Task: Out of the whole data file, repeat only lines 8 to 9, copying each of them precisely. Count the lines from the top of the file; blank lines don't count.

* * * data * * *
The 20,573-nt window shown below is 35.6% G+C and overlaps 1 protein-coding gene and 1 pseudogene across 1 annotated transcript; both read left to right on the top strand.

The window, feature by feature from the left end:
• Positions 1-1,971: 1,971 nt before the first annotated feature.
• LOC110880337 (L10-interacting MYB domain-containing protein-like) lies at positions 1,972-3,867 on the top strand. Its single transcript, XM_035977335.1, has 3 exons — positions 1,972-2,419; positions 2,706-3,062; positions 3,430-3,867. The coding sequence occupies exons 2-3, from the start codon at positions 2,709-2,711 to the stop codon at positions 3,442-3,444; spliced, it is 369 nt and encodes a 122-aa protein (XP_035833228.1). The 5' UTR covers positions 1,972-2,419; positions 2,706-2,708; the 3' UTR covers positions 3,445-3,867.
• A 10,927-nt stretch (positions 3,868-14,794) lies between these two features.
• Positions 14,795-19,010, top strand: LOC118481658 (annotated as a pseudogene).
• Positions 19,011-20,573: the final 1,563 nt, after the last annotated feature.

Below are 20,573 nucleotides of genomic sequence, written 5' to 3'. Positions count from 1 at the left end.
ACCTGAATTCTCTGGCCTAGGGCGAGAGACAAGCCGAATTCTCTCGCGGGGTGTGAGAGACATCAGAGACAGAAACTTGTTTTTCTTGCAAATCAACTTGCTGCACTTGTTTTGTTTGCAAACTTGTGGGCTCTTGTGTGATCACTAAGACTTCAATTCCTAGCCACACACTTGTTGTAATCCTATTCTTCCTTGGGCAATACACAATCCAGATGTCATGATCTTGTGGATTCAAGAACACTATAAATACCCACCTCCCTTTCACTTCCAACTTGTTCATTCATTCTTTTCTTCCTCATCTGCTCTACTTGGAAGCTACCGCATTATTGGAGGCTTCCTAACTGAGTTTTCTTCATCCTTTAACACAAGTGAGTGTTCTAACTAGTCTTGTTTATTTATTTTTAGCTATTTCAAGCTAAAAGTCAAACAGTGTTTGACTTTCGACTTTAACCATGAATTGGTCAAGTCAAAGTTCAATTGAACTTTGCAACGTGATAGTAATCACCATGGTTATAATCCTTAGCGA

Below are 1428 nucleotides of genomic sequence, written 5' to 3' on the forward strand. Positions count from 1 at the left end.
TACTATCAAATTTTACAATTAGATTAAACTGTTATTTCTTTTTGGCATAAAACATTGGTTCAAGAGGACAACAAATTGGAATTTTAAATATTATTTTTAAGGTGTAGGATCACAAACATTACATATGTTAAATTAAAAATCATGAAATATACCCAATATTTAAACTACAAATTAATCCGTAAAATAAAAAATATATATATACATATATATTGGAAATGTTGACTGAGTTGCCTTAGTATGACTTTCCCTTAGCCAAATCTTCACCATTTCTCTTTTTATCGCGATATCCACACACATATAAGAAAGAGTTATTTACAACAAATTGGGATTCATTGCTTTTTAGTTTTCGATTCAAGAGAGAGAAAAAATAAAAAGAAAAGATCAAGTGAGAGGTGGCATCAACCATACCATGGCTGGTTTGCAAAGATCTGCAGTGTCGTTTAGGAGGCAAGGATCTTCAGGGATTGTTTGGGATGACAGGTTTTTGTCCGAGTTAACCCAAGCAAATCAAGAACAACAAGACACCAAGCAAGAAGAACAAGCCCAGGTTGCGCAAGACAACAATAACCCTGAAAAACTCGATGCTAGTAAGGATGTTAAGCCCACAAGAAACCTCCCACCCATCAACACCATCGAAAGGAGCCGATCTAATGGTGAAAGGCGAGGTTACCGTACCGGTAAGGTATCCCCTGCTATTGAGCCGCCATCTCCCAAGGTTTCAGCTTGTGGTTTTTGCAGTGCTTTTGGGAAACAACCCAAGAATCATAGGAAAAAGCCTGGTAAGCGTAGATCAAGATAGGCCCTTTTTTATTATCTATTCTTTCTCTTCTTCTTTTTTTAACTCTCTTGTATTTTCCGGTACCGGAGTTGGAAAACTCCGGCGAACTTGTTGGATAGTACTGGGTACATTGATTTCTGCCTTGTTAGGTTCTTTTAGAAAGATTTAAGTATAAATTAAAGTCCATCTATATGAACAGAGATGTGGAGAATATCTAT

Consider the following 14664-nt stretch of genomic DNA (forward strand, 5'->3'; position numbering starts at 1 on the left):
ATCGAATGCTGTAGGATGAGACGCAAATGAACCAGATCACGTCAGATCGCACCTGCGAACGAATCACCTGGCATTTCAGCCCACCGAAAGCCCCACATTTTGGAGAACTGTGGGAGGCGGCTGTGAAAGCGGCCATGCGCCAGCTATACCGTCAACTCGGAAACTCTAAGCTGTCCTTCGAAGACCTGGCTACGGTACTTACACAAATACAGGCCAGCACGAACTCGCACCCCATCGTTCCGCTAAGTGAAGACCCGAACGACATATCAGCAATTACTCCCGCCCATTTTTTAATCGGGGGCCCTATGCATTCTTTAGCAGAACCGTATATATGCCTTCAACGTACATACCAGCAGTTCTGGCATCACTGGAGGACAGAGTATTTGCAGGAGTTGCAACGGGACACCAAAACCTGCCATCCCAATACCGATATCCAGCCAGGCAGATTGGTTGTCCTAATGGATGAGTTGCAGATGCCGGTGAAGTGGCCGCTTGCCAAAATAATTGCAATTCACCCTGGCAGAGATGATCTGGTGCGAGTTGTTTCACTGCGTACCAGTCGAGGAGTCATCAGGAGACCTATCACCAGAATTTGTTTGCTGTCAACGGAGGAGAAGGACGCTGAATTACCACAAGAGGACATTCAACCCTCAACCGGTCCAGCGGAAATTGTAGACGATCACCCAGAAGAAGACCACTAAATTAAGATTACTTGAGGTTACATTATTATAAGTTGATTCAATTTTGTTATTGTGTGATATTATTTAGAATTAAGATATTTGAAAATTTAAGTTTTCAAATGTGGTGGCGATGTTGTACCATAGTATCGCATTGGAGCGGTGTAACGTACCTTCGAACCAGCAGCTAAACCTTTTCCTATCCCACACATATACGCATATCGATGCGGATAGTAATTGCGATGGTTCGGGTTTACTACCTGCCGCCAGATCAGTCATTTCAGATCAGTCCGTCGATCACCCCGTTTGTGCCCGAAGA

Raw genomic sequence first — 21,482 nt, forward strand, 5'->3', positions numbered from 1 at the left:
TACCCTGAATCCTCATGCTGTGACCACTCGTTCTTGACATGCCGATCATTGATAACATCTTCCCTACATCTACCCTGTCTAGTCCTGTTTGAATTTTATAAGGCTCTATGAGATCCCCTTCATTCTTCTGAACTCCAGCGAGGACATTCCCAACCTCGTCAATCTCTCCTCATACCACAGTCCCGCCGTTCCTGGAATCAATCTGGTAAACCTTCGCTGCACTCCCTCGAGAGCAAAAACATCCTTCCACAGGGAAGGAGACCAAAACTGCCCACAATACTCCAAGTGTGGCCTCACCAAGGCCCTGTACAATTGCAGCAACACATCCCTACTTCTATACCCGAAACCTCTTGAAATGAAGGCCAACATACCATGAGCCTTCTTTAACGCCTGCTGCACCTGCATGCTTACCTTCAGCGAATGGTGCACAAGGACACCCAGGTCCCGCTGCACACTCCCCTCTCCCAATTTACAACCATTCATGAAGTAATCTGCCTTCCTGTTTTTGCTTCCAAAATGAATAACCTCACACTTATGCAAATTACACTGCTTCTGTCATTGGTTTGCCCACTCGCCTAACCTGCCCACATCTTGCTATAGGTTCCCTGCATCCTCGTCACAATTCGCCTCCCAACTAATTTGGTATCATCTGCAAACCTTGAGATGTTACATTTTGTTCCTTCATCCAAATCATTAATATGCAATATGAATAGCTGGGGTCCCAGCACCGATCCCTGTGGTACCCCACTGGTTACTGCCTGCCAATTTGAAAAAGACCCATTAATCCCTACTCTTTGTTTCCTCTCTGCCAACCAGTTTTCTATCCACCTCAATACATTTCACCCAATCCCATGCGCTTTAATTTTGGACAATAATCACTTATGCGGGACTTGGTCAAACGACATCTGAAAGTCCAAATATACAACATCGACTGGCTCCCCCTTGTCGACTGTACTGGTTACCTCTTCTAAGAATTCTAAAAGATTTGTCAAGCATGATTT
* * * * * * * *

Below are 20,573 nucleotides of genomic sequence, written 5' to 3'. Positions count from 1 at the left end.
ACCTGAATTCTCTGGCCTAGGGCGAGAGACAAGCCGAATTCTCTCGCGGGGTGTGAGAGACATCAGAGACAGAAACTTGTTTTTCTTGCAAATCAACTTGCTGCACTTGTTTTGTTTGCAAACTTGTGGGCTCTTGTGTGATCACTAAGACTTCAATTCCTAGCCACACACTTGTTGTAATCCTATTCTTCCTTGGGCAATACACAATCCAGATGTCATGATCTTGTGGATTCAAGAACACTATAAATACCCACCTCCCTTTCACTTCCAACTTGTTCATTCATTCTTTTCTTCCTCATCTGCTCTACTTGGAAGCTACCGCATTATTGGAGGCTTCCTAACTGAGTTTTCTTCATCCTTTAACACAAGTGAGTGTTCTAACTAGTCTTGTTTATTTATTTTTAGCTATTTCAAGCTAAAAGTCAAACAGTGTTTGACTTTCGACTTTAACCATGAATTGGTCAAGTCAAAGTTCAATTGAACTTTGCAACGTGATAGTAATCACCATGGTTATAATCCTTAGCGA